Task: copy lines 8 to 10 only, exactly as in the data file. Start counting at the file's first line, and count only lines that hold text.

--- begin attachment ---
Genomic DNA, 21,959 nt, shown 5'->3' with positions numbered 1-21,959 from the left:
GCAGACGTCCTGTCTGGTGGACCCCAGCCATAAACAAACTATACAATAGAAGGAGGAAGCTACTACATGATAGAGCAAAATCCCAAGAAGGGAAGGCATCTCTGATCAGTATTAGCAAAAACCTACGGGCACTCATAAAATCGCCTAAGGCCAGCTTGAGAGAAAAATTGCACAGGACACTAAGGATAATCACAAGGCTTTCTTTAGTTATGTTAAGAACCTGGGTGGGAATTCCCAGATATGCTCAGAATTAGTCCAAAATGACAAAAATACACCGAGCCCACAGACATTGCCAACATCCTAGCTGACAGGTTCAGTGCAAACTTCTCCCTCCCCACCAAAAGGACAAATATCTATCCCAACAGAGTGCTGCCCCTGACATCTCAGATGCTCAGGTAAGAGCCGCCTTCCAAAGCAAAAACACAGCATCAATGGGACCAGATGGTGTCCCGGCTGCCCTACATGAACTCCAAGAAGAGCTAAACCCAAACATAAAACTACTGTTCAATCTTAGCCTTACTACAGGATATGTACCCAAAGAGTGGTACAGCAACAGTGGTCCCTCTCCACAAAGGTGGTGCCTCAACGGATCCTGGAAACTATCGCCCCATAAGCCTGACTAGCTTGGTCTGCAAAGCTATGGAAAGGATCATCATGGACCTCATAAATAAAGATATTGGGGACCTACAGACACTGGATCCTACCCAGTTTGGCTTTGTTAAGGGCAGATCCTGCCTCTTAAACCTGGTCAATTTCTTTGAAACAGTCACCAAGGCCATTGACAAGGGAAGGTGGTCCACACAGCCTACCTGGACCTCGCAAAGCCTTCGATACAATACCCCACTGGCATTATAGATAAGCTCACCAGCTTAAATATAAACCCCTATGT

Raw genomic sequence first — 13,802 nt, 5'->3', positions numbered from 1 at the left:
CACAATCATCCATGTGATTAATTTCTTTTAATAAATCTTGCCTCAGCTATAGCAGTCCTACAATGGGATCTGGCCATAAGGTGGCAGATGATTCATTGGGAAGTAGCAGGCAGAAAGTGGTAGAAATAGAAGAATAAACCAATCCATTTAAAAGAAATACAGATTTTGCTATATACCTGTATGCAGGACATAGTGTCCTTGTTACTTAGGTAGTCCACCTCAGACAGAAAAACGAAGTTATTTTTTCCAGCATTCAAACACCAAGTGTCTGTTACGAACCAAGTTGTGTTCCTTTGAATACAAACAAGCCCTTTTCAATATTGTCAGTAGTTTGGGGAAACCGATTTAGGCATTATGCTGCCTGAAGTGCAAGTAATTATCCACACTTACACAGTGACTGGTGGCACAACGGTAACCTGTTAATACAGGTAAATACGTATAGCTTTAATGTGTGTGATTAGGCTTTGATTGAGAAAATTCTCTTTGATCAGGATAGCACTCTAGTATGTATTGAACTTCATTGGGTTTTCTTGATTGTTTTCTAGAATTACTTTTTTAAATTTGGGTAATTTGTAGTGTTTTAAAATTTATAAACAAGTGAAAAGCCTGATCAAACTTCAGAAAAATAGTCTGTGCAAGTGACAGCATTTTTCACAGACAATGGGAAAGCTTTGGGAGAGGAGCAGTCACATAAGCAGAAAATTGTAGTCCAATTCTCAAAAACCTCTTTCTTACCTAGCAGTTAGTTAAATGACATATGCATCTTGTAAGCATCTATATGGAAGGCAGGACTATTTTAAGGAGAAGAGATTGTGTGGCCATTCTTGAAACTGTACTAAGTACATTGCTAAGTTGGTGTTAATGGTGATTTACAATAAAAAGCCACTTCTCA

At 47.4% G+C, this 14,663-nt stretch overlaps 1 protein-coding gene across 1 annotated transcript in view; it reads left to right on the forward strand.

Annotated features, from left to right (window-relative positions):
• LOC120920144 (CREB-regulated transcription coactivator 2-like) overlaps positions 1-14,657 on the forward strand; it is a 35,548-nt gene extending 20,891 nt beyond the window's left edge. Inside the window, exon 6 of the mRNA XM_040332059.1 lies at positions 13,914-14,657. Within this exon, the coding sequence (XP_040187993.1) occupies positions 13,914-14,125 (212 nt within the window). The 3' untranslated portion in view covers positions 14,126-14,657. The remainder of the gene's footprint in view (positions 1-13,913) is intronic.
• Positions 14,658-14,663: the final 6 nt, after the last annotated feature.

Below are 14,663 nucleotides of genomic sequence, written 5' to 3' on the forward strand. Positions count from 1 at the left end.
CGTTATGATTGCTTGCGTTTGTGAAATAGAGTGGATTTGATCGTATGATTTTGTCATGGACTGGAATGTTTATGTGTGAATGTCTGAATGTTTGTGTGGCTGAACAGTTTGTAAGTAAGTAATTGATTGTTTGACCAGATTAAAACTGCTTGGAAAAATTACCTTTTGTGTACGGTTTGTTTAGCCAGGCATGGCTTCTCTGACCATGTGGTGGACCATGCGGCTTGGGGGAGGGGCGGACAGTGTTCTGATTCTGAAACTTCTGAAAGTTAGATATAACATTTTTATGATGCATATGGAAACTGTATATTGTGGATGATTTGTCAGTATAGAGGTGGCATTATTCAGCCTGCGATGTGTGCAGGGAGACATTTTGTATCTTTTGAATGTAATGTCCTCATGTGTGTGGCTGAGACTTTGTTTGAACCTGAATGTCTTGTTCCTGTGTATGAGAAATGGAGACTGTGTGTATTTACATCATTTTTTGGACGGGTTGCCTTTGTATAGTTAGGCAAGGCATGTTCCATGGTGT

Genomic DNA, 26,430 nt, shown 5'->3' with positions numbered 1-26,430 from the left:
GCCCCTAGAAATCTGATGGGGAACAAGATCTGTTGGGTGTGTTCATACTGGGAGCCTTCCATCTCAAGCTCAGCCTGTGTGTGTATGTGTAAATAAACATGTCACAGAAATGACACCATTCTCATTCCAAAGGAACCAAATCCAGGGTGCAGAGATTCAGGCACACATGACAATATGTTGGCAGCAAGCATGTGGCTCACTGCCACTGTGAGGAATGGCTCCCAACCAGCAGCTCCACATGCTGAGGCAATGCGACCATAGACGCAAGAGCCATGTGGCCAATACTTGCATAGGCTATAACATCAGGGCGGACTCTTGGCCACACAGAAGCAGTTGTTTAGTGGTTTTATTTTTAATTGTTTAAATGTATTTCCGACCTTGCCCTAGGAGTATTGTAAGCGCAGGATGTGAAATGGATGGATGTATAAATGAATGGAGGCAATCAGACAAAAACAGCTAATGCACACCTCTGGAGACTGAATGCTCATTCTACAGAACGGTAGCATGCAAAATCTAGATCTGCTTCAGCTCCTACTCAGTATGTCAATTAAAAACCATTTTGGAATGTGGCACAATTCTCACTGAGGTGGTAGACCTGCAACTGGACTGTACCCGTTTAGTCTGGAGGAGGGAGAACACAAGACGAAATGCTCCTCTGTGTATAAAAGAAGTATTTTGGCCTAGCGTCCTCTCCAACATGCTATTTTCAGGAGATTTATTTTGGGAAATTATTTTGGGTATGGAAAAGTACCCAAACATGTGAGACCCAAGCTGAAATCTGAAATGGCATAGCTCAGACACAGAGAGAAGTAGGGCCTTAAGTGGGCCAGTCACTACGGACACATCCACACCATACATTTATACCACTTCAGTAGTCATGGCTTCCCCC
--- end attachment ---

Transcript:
• Positions 14,658-14,663: the final 6 nt, after the last annotated feature.

Below are 14,663 nucleotides of genomic sequence, written 5' to 3' on the forward strand. Positions count from 1 at the left end.
CGTTATGATTGCTTGCGTTTGTGAAATAGAGTGGATTTGATCGTATGATTTTGTCATGGACTGGAATGTTTATGTGTGAATGTCTGAATGTTTGTGTGGCTGAACAGTTTGTAAGTAAGTAATTGATTGTTTGACCAGATTAAAACTGCTTGGAAAAATTACCTTTTGTGTACGGTTTGTTTAGCCAGGCATGGCTTCTCTGACCATGTGGTGGACCATGCGGCTTGGGGGAGGGGCGGACAGTGTTCTGATTCTGAAACTTCTGAAAGTTAGATATAACATTTTTATGATGCATATGGAAACTGTATATTGTGGATGATTTGTCAGTATAGAGGTGGCATTATTCAGCCTGCGATGTGTGCAGGGAGACATTTTGTATCTTTTGAATGTAATGTCCTCATGTGTGTGGCTGAGACTTTGTTTGAACCTGAATGTCTTGTTCCTGTGTATGAGAAATGGAGACTGTGTGTATTTACATCATTTTTTGGACGGGTTGCCTTTGTATAGTTAGGCAAGGCATGTTCCATGGTGT